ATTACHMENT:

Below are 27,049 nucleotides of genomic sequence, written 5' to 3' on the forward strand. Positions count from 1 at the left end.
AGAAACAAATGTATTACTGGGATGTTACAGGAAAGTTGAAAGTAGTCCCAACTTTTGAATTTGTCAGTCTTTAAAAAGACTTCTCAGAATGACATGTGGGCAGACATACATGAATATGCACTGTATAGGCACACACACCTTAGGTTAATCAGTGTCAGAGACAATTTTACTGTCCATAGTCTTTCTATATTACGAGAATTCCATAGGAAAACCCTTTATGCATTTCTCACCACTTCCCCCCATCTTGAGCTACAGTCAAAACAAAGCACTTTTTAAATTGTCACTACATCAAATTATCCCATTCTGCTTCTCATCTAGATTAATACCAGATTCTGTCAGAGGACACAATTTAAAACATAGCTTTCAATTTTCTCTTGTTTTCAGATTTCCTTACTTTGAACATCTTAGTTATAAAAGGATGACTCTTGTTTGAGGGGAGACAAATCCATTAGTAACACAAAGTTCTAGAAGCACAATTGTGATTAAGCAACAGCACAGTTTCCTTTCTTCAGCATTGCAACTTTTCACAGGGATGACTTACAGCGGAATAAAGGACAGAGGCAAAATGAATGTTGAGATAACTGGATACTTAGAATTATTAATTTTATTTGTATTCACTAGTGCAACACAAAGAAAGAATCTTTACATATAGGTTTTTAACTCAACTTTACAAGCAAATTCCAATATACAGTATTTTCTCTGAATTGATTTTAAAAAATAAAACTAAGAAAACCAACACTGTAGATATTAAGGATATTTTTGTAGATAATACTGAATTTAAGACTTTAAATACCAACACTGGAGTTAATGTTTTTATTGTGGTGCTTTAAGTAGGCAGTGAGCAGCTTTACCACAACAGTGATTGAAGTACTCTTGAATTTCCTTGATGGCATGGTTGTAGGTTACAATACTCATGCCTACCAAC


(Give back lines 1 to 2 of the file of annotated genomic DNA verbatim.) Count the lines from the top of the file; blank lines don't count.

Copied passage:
Below are 27,049 nucleotides of genomic sequence, written 5' to 3' on the forward strand. Positions count from 1 at the left end.
AGAAACAAATGTATTACTGGGATGTTACAGGAAAGTTGAAAGTAGTCCCAACTTTTGAATTTGTCAGTCTTTAAAAAGACTTCTCAGAATGACATGTGGGCAGACATACATGAATATGCACTGTATAGGCACACACACCTTAGGTTAATCAGTGTCAGAGACAATTTTACTGTCCATAGTCTTTCTATATTACGAGAATTCCATAGGAAAACCCTTTATGCATTTCTCACCACTTCCCCCCATCTTGAGCTACAGTCAAAACAAAGCACTTTTTAAATTGTCACTACATCAAATTATCCCATTCTGCTTCTCATCTAGATTAATACCAGATTCTGTCAGAGGACACAATTTAAAACATAGCTTTCAATTTTCTCTTGTTTTCAGATTTCCTTACTTTGAACATCTTAGTTATAAAAGGATGACTCTTGTTTGAGGGGAGACAAATCCATTAGTAACACAAAGTTCTAGAAGCACAATTGTGATTAAGCAACAGCACAGTTTCCTTTCTTCAGCATTGCAACTTTTCACAGGGATGACTTACAGCGGAATAAAGGACAGAGGCAAAATGAATGTTGAGATAACTGGATACTTAGAATTATTAATTTTATTTGTATTCACTAGTGCAACACAAAGAAAGAATCTTTACATATAGGTTTTTAACTCAACTTTACAAGCAAATTCCAATATACAGTATTTTCTCTGAATTGATTTTAAAAAATAAAACTAAGAAAACCAACACTGTAGATATTAAGGATATTTTTGTAGATAATACTGAATTTAAGACTTTAAATACCAACACTGGAGTTAATGTTTTTATTGTGGTGCTTTAAGTAGGCAGTGAGCAGCTTTACCACAACAGTGATTGAAGTACTCTTGAATTTCCTTGATGGCATGGTTGTAGGTTACAATACTCATGCCTACCAAC